• Example:

    • Example:

      C:\Windows\system32>echo /? 
      メッセージを表示したり、コマンド エコーの ON と OFF を切り替えます。
      
        ECHO [ON | OFF]
        ECHO [メッセージ]
      
      現在のエコー設定を表示するには、パラメーターを指定せずに ECHO と入力してください。
    • Example:

    • Try:

      Of course you can use your editor to view the contents of the output file. However, also try using the type command.

      >type results.txt

    • Try:

      Edit your batch file to replace results.txt with a variable. Try changing the variable value, and rerunning the batch. Does the filename of the file containing the output change as expected?

      Set a variable inside a batch. Can you echo the variable on the command prompt, after the batch finishes?

      Set a variable outside a batch and use echo to display its contents. Does the variable persist after you restart the command prompt?

    • Example:

    • Try:

      Edit your batch file to replace the fixed ping target with the first batch argument.

      Edit the batch file to process two arguments as ping targets.

      >mybatch.bat www.microsoft.com www.google.com

    • Example:

      @echo off
      # Author: Rick Cogley
      # Last Update: 1 Nov 2014
      # Description: this batch is a test, to show how to output command results to a text file, which filename is defined by a variable.
      set myresults=results.txt
      echo "== STARTING BATCH =="
      echo "Results from %computername%:" > %myresults% 
      echo "Pinging..." >> %myresults%
      ping -n 4 %1 >> %myresults%
      echo. >> %myresults%
      echo "Running SET..." >> %myresults%
      set >> %myresults%
      echo. >> %myresults%
      echo "PC info..." >> %myresults%
      echo "Computer: %computername%" >> %myresults%
      echo "Domain: %computerdomain%" >> %myresults%
      echo "== ENDING BATCH =="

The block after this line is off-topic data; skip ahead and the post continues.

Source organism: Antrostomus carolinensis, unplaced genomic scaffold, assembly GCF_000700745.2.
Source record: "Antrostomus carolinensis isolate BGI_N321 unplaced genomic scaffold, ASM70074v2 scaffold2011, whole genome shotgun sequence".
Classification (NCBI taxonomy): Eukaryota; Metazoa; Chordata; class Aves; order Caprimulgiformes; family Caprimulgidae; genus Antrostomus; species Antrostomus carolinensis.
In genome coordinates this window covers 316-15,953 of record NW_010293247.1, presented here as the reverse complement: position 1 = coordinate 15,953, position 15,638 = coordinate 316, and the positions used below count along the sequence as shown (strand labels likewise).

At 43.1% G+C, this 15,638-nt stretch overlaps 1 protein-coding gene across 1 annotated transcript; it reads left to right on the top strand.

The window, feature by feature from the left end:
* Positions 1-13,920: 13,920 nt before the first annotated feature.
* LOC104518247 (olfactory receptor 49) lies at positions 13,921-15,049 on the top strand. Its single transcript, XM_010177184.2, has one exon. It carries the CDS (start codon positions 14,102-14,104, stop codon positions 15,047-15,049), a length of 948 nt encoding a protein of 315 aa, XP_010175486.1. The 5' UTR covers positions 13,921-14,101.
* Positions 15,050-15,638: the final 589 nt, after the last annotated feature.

{"cards":[{"_id":"4c83dc9409d3a0a04b000014","treeId":"4c83dc7109d3a0a04b000012","seq":1247683,"position":1,"parentId":null,"content":"#eSolia Scripting Notes\n\nThis set of notes is to help a beginner at batch scripting get a basic level of understanding and competence in the topic.\n\n<span class=\"glyphicon glyphicon-pencil\"></span> Rick Cogley, 25 Nov 2014\n"},{"_id":"4ccc460264c9a78bcf000039","treeId":"4c83dc7109d3a0a04b000012","seq":1157493,"position":0.5,"parentId":"4c83dc9409d3a0a04b000014","content":"##eSolia Scripting - Part I\n\nThis section is intended to help get a beginning batch scripter started. "},{"_id":"4c83dfd509d3a0a04b000015","treeId":"4c83dc7109d3a0a04b000012","seq":1157494,"position":1,"parentId":"4ccc460264c9a78bcf000039","content":"###What is scripting?"},{"_id":"4c840b8109d3a0a04b000021","treeId":"4c83dc7109d3a0a04b000012","seq":1145283,"position":1,"parentId":"4c83dfd509d3a0a04b000015","content":"Scripting generally describes the programming one does when working with batch or script files, and often is used in systems admininistration work, or website design and build work.\n\nSee [Scripting Language](https://en.wikipedia.org/wiki/Scripting_language) on Wikipedia for a lot of information on this topic. "},{"_id":"4c84086e09d3a0a04b000017","treeId":"4c83dc7109d3a0a04b000012","seq":1157496,"position":2,"parentId":"4ccc460264c9a78bcf000039","content":"###What is a batch file?"},{"_id":"4c840c1709d3a0a04b000022","treeId":"4c83dc7109d3a0a04b000012","seq":1156015,"position":1,"parentId":"4c84086e09d3a0a04b000017","content":"A \"batch script\" is a text file with commands which are executed line by line, by the OS's command interpreter, cmd.exe on Windows, and a shell like BaSH or Z Shell on *nix systems. \n\nA batch file has an extension of either .bat or .cmd.\n\nOn Windows, it's usually called a batch file or \"batch script\". On Unix and Mac, it's usually called a script or \"shell script\".\n\nThis outline addresses batch scripts in a Windows environment. \n\n\n"},{"_id":"4c8415ab09d3a0a04b000030","treeId":"4c83dc7109d3a0a04b000012","seq":1247674,"position":1,"parentId":"4c840c1709d3a0a04b000022","content":"_Example_:\n\n<iframe src=\"https://pastebin.esolia.com/view/embed/40959ed3\" style=\"border:none;\"></iframe>"},{"_id":"4c84090e09d3a0a04b000019","treeId":"4c83dc7109d3a0a04b000012","seq":1157497,"position":3,"parentId":"4ccc460264c9a78bcf000039","content":"###Where should I store batch files?"},{"_id":"4c840eef09d3a0a04b000025","treeId":"4c83dc7109d3a0a04b000012","seq":1122363,"position":1,"parentId":"4c84090e09d3a0a04b000019","content":"Store your batch files in a folder somewhere: either a project folder, or a common location such as `c:¥eSolia`."},{"_id":"4c92d9759c98c0d4dc00002c","treeId":"4c83dc7109d3a0a04b000012","seq":1130084,"position":1,"parentId":"4c840eef09d3a0a04b000025","content":"_<span class=\"glyphicon glyphicon-fire\" style=\"color:aqua\"></span> Try_: \n\nYou can create your storage folder with Explorer, or, using the cd and mkdir commands on the command line. "},{"_id":"4c8408e809d3a0a04b000018","treeId":"4c83dc7109d3a0a04b000012","seq":1157508,"position":4,"parentId":"4ccc460264c9a78bcf000039","content":"###How do I edit a batch file?"},{"_id":"4c840e6809d3a0a04b000024","treeId":"4c83dc7109d3a0a04b000012","seq":1155776,"position":1,"parentId":"4c8408e809d3a0a04b000018","content":"Use a good \"programmer's editor\" such as the following:\n\n* On Windows\n * Sublime Text \n * Notepad++\n* Mac\n * Sublime Text\n * BB Edit (or their free Text Wrangler)\n\n_Note_: the free editors that come with the OS, such as Notepad or メモ帳 on Windows or TextEdit on Mac, are often too basic to be useful. It is a worthwhile investment to purchase a good text editor to work with, as an IT professional. "},{"_id":"4c92c9849c98c0d4dc00002b","treeId":"4c83dc7109d3a0a04b000012","seq":1130082,"position":1,"parentId":"4c840e6809d3a0a04b000024","content":"_<span class=\"glyphicon glyphicon-fire\" style=\"color:aqua\"></span> Try_: \n\nGet a programmer's editor, and create a batch file, saving it in `c:¥eSolia`. Be sure to save it with the correct extension."},{"_id":"4c84094809d3a0a04b00001a","treeId":"4c83dc7109d3a0a04b000012","seq":1157498,"position":5,"parentId":"4ccc460264c9a78bcf000039","content":"###How do I run a batch file?"},{"_id":"4c840f1e09d3a0a04b000026","treeId":"4c83dc7109d3a0a04b000012","seq":1130073,"position":1,"parentId":"4c84094809d3a0a04b00001a","content":"To run a batch file, simply enter the name of the batch file at the command prompt. For example, if your batch file is called `mybat.bat`, just type \"mybat.bat\" (without the quotes) and press enter. \n\nWhen I say \"command prompt\" in the context of this outline, I am talking about the command line program in Windows that \"prompts\" you to enter a command with its `>` symbol. On other operating systems it could also of course mean the Terminal program on a *nix-like system.\n\n![Win cmd.exe prompt screenshot](https://dl.dropbox.com/s/i3986kwhbbvdy22/JRC%20-%20Windows%20cmd.exe%202014-11-26_08-39-23.png?dl=0)"},{"_id":"4c92ddd49c98c0d4dc00002d","treeId":"4c83dc7109d3a0a04b000012","seq":1130109,"position":1,"parentId":"4c840f1e09d3a0a04b000026","content":"_<span class=\"glyphicon glyphicon-fire\" style=\"color:aqua\"></span> Try_: \n\nConfirm whether you need to type the .bat or .cmd extension, or, whether you can simply type the filename without the extension, when you run a batch. \n\n~~~\nc:¥eSolia>mybatch\nc:¥eSolia>mybatch.bat\n~~~\n\nWhen it _does_ run, what do you observe?"},{"_id":"4c84096e09d3a0a04b00001b","treeId":"4c83dc7109d3a0a04b000012","seq":1157499,"position":6,"parentId":"4ccc460264c9a78bcf000039","content":"###How do I suppress console output?"},{"_id":"4c840f5109d3a0a04b000027","treeId":"4c83dc7109d3a0a04b000012","seq":1130104,"position":1,"parentId":"4c84096e09d3a0a04b00001b","content":"When you run a batch for the first time, you will notice that all commands are repeated on the console. To suppress the repetitive display, enter this at the top of your batch file:\n\n`echo off`\n\nYou will notice that the `echo off` line will itself be displayed twice when you run the batch. Enter a @ in front of that line, to supress the extra echo: \n\n`@echo off`\n\nOnce you do that, now each line's output only will be output on the command line. \n\nUse `@echo off` at the beginning of every Windows batch file.\n"},{"_id":"4c92f4ba9c98c0d4dc00002e","treeId":"4c83dc7109d3a0a04b000012","seq":1130116,"position":1,"parentId":"4c840f5109d3a0a04b000027","content":"_<span class=\"glyphicon glyphicon-fire\" style=\"color:aqua\"></span> Try_: \n\nUsing your simple batch as an example, trying it with `echo off` or `@echo off` at the top. "},{"_id":"4c840fcb09d3a0a04b000028","treeId":"4c83dc7109d3a0a04b000012","seq":1157500,"position":7,"parentId":"4ccc460264c9a78bcf000039","content":"###How can I put comments into a batch file to describe what it is doing?"},{"_id":"4c84107f09d3a0a04b000029","treeId":"4c83dc7109d3a0a04b000012","seq":1122406,"position":1,"parentId":"4c840fcb09d3a0a04b000028","content":"Engineers seem to dislike documentation, but we should do it to help our brothers and sisters out, when they take over maintenance of programs and systems. \n\nIt is a convention to make your scripts (and indeed any programming code) self-documenting, and you do this by adding \"commented out\" lines to describe what is going on, in your batch. \n\nUse `REM` or `#` followed by a space, at the front of any line to \"comment it out\", or, cause the batch interpreter to ignore it. \n\t\n"},{"_id":"4c841eb309d3a0a04b000031","treeId":"4c83dc7109d3a0a04b000012","seq":1157513,"position":1,"parentId":"4c84107f09d3a0a04b000029","content":"_Example_:\n\n<iframe src=\"https://pastebin.esolia.com/view/embed/15687865\" style=\"border:none;width:100%;height:100%\"></iframe>"},{"_id":"4c92fac89c98c0d4dc00002f","treeId":"4c83dc7109d3a0a04b000012","seq":1155994,"position":2,"parentId":"4c84107f09d3a0a04b000029","content":"_<span class=\"glyphicon glyphicon-fire\" style=\"color:aqua\"></span> Try_: \n\nEdit your batch to include both REM and # comments. When you run it, do you see them on the command line? "},{"_id":"4c8409c709d3a0a04b00001c","treeId":"4c83dc7109d3a0a04b000012","seq":1157502,"position":8,"parentId":"4ccc460264c9a78bcf000039","content":"###How can I cause the batch to display text as it runs?"},{"_id":"4c84111809d3a0a04b00002a","treeId":"4c83dc7109d3a0a04b000012","seq":1122391,"position":1,"parentId":"4c8409c709d3a0a04b00001c","content":"If you want to have your batch display text as it runs, for status messages and so on, use the echo command, followed by the text you want to display, in parentheses. \n\n`echo \"this will be displayed\"`\n\nYou can also use system variables with echo. Use the \"set\" command to see a list of the variables, then reference them between percentage signs, like so:\n\n`echo \"Computer: %computername%\"`"},{"_id":"4c840a2109d3a0a04b00001d","treeId":"4c83dc7109d3a0a04b000012","seq":1157501,"position":9,"parentId":"4ccc460264c9a78bcf000039","content":"###How can I display a blank line between commands?"},{"_id":"4c84116409d3a0a04b00002b","treeId":"4c83dc7109d3a0a04b000012","seq":1122399,"position":1,"parentId":"4c840a2109d3a0a04b00001d","content":"It begs the question, then, how do you echo a blank line? Simple: use echo followed immediately by a period, with no space.\n\n`echo.`\n\t"},{"_id":"4c841ee809d3a0a04b000032","treeId":"4c83dc7109d3a0a04b000012","seq":1170249,"position":1,"parentId":"4c84116409d3a0a04b00002b","content":"_Example_:\n\n<iframe src=\"https://pastebin.esolia.com/view/embed/85f21942\" style=\"border:none;width:100%;height:100%\" ></iframe>"},{"_id":"4c8a54665ae50c51560000f1","treeId":"4c83dc7109d3a0a04b000012","seq":1157503,"position":10,"parentId":"4ccc460264c9a78bcf000039","content":"###How do I get help with commands? "},{"_id":"4c8a55815ae50c51560000f2","treeId":"4c83dc7109d3a0a04b000012","seq":1122940,"position":1,"parentId":"4c8a54665ae50c51560000f1","content":"You see a lot of commands being used here, but how do you get help on their usage and syntax? You can Google them, of course, but the OS has information about them which you can access from the command prompt. \n\nJust use `/?` after the command you want to act upon, to view its help. For example, get help on echo and set. \n\n`>set /?`\n\nSome commands use the syntax `--help` for this, so you should try both. \n\n`>thecommand --help`\n\nThe net command in Windows has an unusual help syntax which uses neither `/?` nor `--help`. Get help like this: \n\n`>net help use`\n\nMany commands have multilingual help. If you do `mycommand /?` and get an unexpected language, use the `chcp` command to change code pages. For instance: \n\n`>chcp 437`\n\nSee [this page](https://en.wikipedia.org/wiki/Code_page) for more info on code pages. "},{"_id":"4c8a79465ae50c51560000f3","treeId":"4c83dc7109d3a0a04b000012","seq":1122922,"position":1,"parentId":"4c8a55815ae50c51560000f2","content":"_Example_:\n\n~~~\nC:\\Windows\\system32>echo /? \nメッセージを表示したり、コマンド エコーの ON と OFF を切り替えます。\n\n ECHO [ON | OFF]\n ECHO [メッセージ]\n\n現在のエコー設定を表示するには、パラメーターを指定せずに ECHO と入力してください。\n~~~"},{"_id":"4c840a6009d3a0a04b00001e","treeId":"4c83dc7109d3a0a04b000012","seq":1157504,"position":11,"parentId":"4ccc460264c9a78bcf000039","content":"###How can I capture the output from the script in a text file?"},{"_id":"4c84118e09d3a0a04b00002c","treeId":"4c83dc7109d3a0a04b000012","seq":1155902,"position":1,"parentId":"4c840a6009d3a0a04b00001e","content":"If you want to create a file from the results of the commands inside your batch, then use `>` and `>>` to redirect their output to a file. \n\n* The former, `>`, creates the file. \n* The latter, `>>`, appends to the file. \n\n`set > myoutput.txt`\n\nIt's common to use `>` at the top, and `>>` for the rest of the commands that put their result into your output file. \n\t"},{"_id":"4c841eff09d3a0a04b000033","treeId":"4c83dc7109d3a0a04b000012","seq":1157136,"position":1,"parentId":"4c84118e09d3a0a04b00002c","content":"_Example_:\n\n<iframe src=\"https://pastebin.esolia.com/view/embed/196ee4d7\" style=\"border:none;width:100%\" height=450px></iframe>"},{"_id":"4cc843c364c9a78bcf000035","treeId":"4c83dc7109d3a0a04b000012","seq":1156030,"position":2,"parentId":"4c84118e09d3a0a04b00002c","content":"_<span class=\"glyphicon glyphicon-fire\" style=\"color:aqua\"></span> Try_: \n\nOf course you can use your editor to view the contents of the output file. However, also try using the `type` command. \n\n`>type results.txt`"},{"_id":"4cc81e7b64c9a78bcf000031","treeId":"4c83dc7109d3a0a04b000012","seq":1157505,"position":12,"parentId":"4ccc460264c9a78bcf000039","content":"###How can I use a variable instead of a static filename for output?"},{"_id":"4cc81fec64c9a78bcf000032","treeId":"4c83dc7109d3a0a04b000012","seq":1156056,"position":1,"parentId":"4cc81e7b64c9a78bcf000031","content":"Instead of repeatedly entering `results.txt` to capture output, you can create a variable to use, and then set the variable to any string. \n\nA variable has a name and a value, and you use the `set` command to set one. \n\n`>set myvar=thevalue`\n\nNotice the difference between setting and calling a variable. \n\n`>set favoritedrink=coffee`\n`>echo %favoritedrink%`\n\nNotice there are no spaces around the equals sign. \n\n "},{"_id":"4cc833f664c9a78bcf000034","treeId":"4c83dc7109d3a0a04b000012","seq":1156085,"position":0.5,"parentId":"4cc81fec64c9a78bcf000032","content":"_<span class=\"glyphicon glyphicon-fire\" style=\"color:aqua\"></span> Try_: \n\nEdit your batch file to replace results.txt with a variable. Try changing the variable value, and rerunning the batch. Does the filename of the file containing the output change as expected? \n\nSet a variable inside a batch. Can you echo the variable on the command prompt, after the batch finishes? \n\nSet a variable outside a batch and use echo to display its contents. Does the variable persist after you restart the command prompt? "},{"_id":"4cc8268b64c9a78bcf000033","treeId":"4c83dc7109d3a0a04b000012","seq":1157140,"position":1,"parentId":"4cc81fec64c9a78bcf000032","content":"_Example_:\n\n<iframe src=\"https://pastebin.esolia.com/view/embed/466312e1\" style=\"border:none;width:100%\" height=450px></iframe>"},{"_id":"4c840abb09d3a0a04b00001f","treeId":"4c83dc7109d3a0a04b000012","seq":1157506,"position":13,"parentId":"4ccc460264c9a78bcf000039","content":"###How can I set my ping target at run time? "},{"_id":"4c8411c009d3a0a04b00002d","treeId":"4c83dc7109d3a0a04b000012","seq":1156069,"position":1,"parentId":"4c840abb09d3a0a04b00001f","content":"So far, our batch has a fixed value to ping, but if you were using this batch file at various support client sites, for instance, you would want to be able to vary the ping target each time. \n\nYou can use batch \"arguments\" to do that. Arguments are strings you enter after the batch name when you run it, which are then referenced inside the batch. Here's an example with a single argument:\n\n`>mybatch.bat www.microsoft.com`\n\nInside `mybatch.bat` you would reference the ping target like so: \n\n~~~\n@echo off\nping %1 > %computername%.txt\n~~~\n\n"},{"_id":"4cc883ea64c9a78bcf000037","treeId":"4c83dc7109d3a0a04b000012","seq":1156101,"position":0.5,"parentId":"4c8411c009d3a0a04b00002d","content":"_<span class=\"glyphicon glyphicon-fire\" style=\"color:aqua\"></span> Try_: \n\nEdit your batch file to replace the fixed ping target with the first batch argument. \n\nEdit the batch file to process two arguments as ping targets. \n\n`>mybatch.bat www.microsoft.com www.google.com`"},{"_id":"4cc87add64c9a78bcf000036","treeId":"4c83dc7109d3a0a04b000012","seq":1171240,"position":1,"parentId":"4c8411c009d3a0a04b00002d","content":"_Example_:\n\n~~~\n@echo off\n# Author: Rick Cogley\n# Last Update: 1 Nov 2014\n# Description: this batch is a test, to show how to output command results to a text file, which filename is defined by a variable.\nset myresults=results.txt\necho \"== STARTING BATCH ==\"\necho \"Results from %computername%:\" > %myresults% \necho \"Pinging...\" >> %myresults%\nping -n 4 %1 >> %myresults%\necho. >> %myresults%\necho \"Running SET...\" >> %myresults%\nset >> %myresults%\necho. >> %myresults%\necho \"PC info...\" >> %myresults%\necho \"Computer: %computername%\" >> %myresults%\necho \"Domain: %computerdomain%\" >> %myresults%\necho \"== ENDING BATCH ==\"\n~~~\n\n<iframe src=\"https://pastebin.esolia.com/view/embed/79b7ef2c\" style=\"border:none;width:100%\" height=450px></iframe>"},{"_id":"4d3586073928e9e6d0000095","treeId":"4c83dc7109d3a0a04b000012","seq":1237345,"position":14,"parentId":"4ccc460264c9a78bcf000039","content":"###How do I echo the date and time into a filename?"},{"_id":"4d3586c53928e9e6d0000096","treeId":"4c83dc7109d3a0a04b000012","seq":1237347,"position":1,"parentId":"4d3586073928e9e6d0000095","content":"Next, let’s figure out how to get the date or time into the filename.\nfirst test it. Outside a batch do: \n>time /t\n?date /t\noops\n>date /t\nthen try:\n>echo %date%\n>echo %time%\nthen try what’s called “substring” parameters on the echo commands. for example:\nHitomi\nThank you. I will do it from now.\nRick\n>echo %time:~0,2%\nthe :~0,2 part means:\nstart at character 0 and show 2\nfirst char = 0th char, in terms of computer language\ntry echoing, changing :~N,M as needed, to get the parts of the time or date strings you want\nthen assemble them using set and echo the result\nthe goal is to have an output file like - eSolia-MyName-MyComputerName-201412xxxxxx.txt\n…showing the date and time at the end\nYou can substitute spaces for zeroes or any other char, this way -\n>set somevar=%somevar: =0%\nIt means “take the space and replace with 0\"\n16:55\nyou’d set somevar first, then set it again, replacing space with 0, or another char. Try it."},{"_id":"4c840aeb09d3a0a04b000020","treeId":"4c83dc7109d3a0a04b000012","seq":1118311,"position":11,"parentId":"4c83dc9409d3a0a04b000014","content":"##How can I loop?"},{"_id":"4c8411e409d3a0a04b00002e","treeId":"4c83dc7109d3a0a04b000012","seq":1118187,"position":1,"parentId":"4c840aeb09d3a0a04b000020","content":"for in do"},{"_id":"4c8412fb09d3a0a04b00002f","treeId":"4c83dc7109d3a0a04b000012","seq":1118190,"position":12,"parentId":"4c83dc9409d3a0a04b000014","content":"Put date in output\nLoop\nRead file\nGet help\nProve it worked\nChange\nPrompt\nWhoami\nRights\nCacls \nDrive map\nPwd \nWhat's running ps \nNet session\nStart and stop\nRestart\nRun batch from cmd line or, start menu\nUser input\nhttp://www.instructables.com/id/5-Cool-Batch-Files/"},{"_id":"4c850ee11ae31b5c69000051","treeId":"4c83dc7109d3a0a04b000012","seq":1247687,"position":1.5,"parentId":null,"content":"#####<span class=\"glyphicon glyphicon-cog\"></span> Utilities <span class=\"glyphicon glyphicon-chevron-right\"></span>"},{"_id":"4c850f271ae31b5c69000052","treeId":"4c83dc7109d3a0a04b000012","seq":1122154,"position":1,"parentId":"4c850ee11ae31b5c69000051","content":"<script type=\"text/javascript\" src=\"https://www.dropbox.com/static/api/2/dropins.js\" id=\"dropboxjs\" data-app-key=\"g8vslfgsfr3v7ty\"></script>\n<button onclick=\"getChooser()\">Image from Dropbox</button>\n\n<script>\ngetChooser = function(){\n Dropbox.choose({\n success: function(files) {\n alert(\"![](\"+files[0].link.replace('dl=0','dl=1')+\")\");\n }\n });\n}\n</script>"},{"_id":"4d0ae8511ffa1344a2000058","treeId":"4c83dc7109d3a0a04b000012","seq":1247689,"position":1.5,"parentId":"4c850ee11ae31b5c69000051","content":"CSS: \n\n<style>\nbody {\nbackground: grey;\n}\n.card h1, .card h2, .card h3{\n font-family: Georgia;\n}\n</style>"},{"_id":"4c85f0476e6f00dcb5000027","treeId":"4c83dc7109d3a0a04b000012","seq":1246337,"position":2,"parentId":"4c850ee11ae31b5c69000051","content":"Try a gist: \n\n<script async src=\"https://gist.github.com/RickCogley/cf819594a09e9141a6a8.js\"></script>\n\n\n\n"}],"tree":{"_id":"4c83dc7109d3a0a04b000012","name":"eSolia Scripting Notes","publicUrl":"esolia-scripting-notes"}}